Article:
Steam Railway (UK) - - Irish News -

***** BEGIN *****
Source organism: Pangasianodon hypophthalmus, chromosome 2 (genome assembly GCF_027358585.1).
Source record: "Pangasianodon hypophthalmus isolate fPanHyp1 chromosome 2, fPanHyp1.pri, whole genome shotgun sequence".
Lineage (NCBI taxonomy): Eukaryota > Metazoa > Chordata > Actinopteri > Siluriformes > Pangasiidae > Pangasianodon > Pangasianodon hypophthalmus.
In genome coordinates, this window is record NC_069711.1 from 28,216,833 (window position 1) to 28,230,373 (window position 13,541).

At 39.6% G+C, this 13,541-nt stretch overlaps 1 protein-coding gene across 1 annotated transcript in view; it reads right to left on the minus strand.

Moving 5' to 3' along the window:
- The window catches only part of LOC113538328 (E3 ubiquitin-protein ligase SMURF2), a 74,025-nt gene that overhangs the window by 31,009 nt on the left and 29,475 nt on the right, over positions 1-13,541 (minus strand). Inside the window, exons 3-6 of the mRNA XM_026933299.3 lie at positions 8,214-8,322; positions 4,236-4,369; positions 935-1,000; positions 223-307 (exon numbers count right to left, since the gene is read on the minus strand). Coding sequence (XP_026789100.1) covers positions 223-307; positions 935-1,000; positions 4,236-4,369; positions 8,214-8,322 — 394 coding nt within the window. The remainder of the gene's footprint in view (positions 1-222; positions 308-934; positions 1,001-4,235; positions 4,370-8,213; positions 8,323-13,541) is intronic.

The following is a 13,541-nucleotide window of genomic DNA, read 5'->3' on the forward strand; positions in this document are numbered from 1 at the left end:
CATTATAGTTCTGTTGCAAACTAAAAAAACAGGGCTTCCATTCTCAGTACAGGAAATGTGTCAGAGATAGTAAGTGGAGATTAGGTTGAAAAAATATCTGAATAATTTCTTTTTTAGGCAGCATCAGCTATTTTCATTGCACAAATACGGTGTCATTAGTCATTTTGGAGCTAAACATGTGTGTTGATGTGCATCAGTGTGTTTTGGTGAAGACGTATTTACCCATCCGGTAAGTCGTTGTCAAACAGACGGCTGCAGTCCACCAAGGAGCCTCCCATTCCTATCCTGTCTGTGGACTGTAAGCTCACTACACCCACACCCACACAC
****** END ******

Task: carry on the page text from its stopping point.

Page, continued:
While the ELR has re­ceived many plau­dits for the sta­tion build­ings at Rams­bot­tom and Rawten­stall, which have both been built since the rail­way was re­opened, the im­pres­sive and im­pos­ing sta­tion build­ing at Bury Bolton Street is of­ten over­looked by en­thu­si­asts, but is unique for be­ing the only ex­am­ple of a 1950s-built sta­tion to be lo­cated on a pre­served line. The en­trance build­ing was saved from de­mo­li­tion when the sta­tion was closed by BR in March 1980, but by the time pas­sen­ger ser­vices re­sumed un­der the ELR, just over seven years later, at plat­form level the fa­cil­i­ties were ba­sic to say the least. The sta­tion has un­der­gone an as­ton­ish­ing trans­for­ma­tion over the past quar­ter of a cen­tury. The main build­ing was re­fur­bished dur­ing the mid-1990s while down­stairs, at plat­form level, a large sin­gle-storey build­ing now stands on Plat­form 2, hous­ing ‘The Track­side’ public house. Pub pa­trons and pas­sen­gers on Plat­form 2 are pro­tected from the el­e­ments by a new glazed canopy erected in 2015, re­cov­ered from Old­ham Mumps. On Plat­forms 3 and 4, the roof of the sur­viv­ing canopy has also been re­newed, with glaz­ing re­plac­ing rot­ten chip­board and roof­ing felt, pro­vid­ing a much brighter, more at­trac­tive place to wait for a train. A large wait­ing room and café has also been pro­vided be­neath the canopy, while a small plat­form of­fice is used by sta­tion staff, hav­ing been re­cov­ered from Manch­ester Vic­to­ria in 1990. A high­light of Bury Bolton Street is the vast ar­ray of semaphore sig­nalling around the sta­tion. The sig­nal box at Bury South has been re­stored from its pre­vi­ous derelict con­di­tion and now con­trols all train move­ments within the sta­tion and its ap­proaches, with a large sig­nal gantry at the south end of the plat­forms dom­i­nat­ing the scene.

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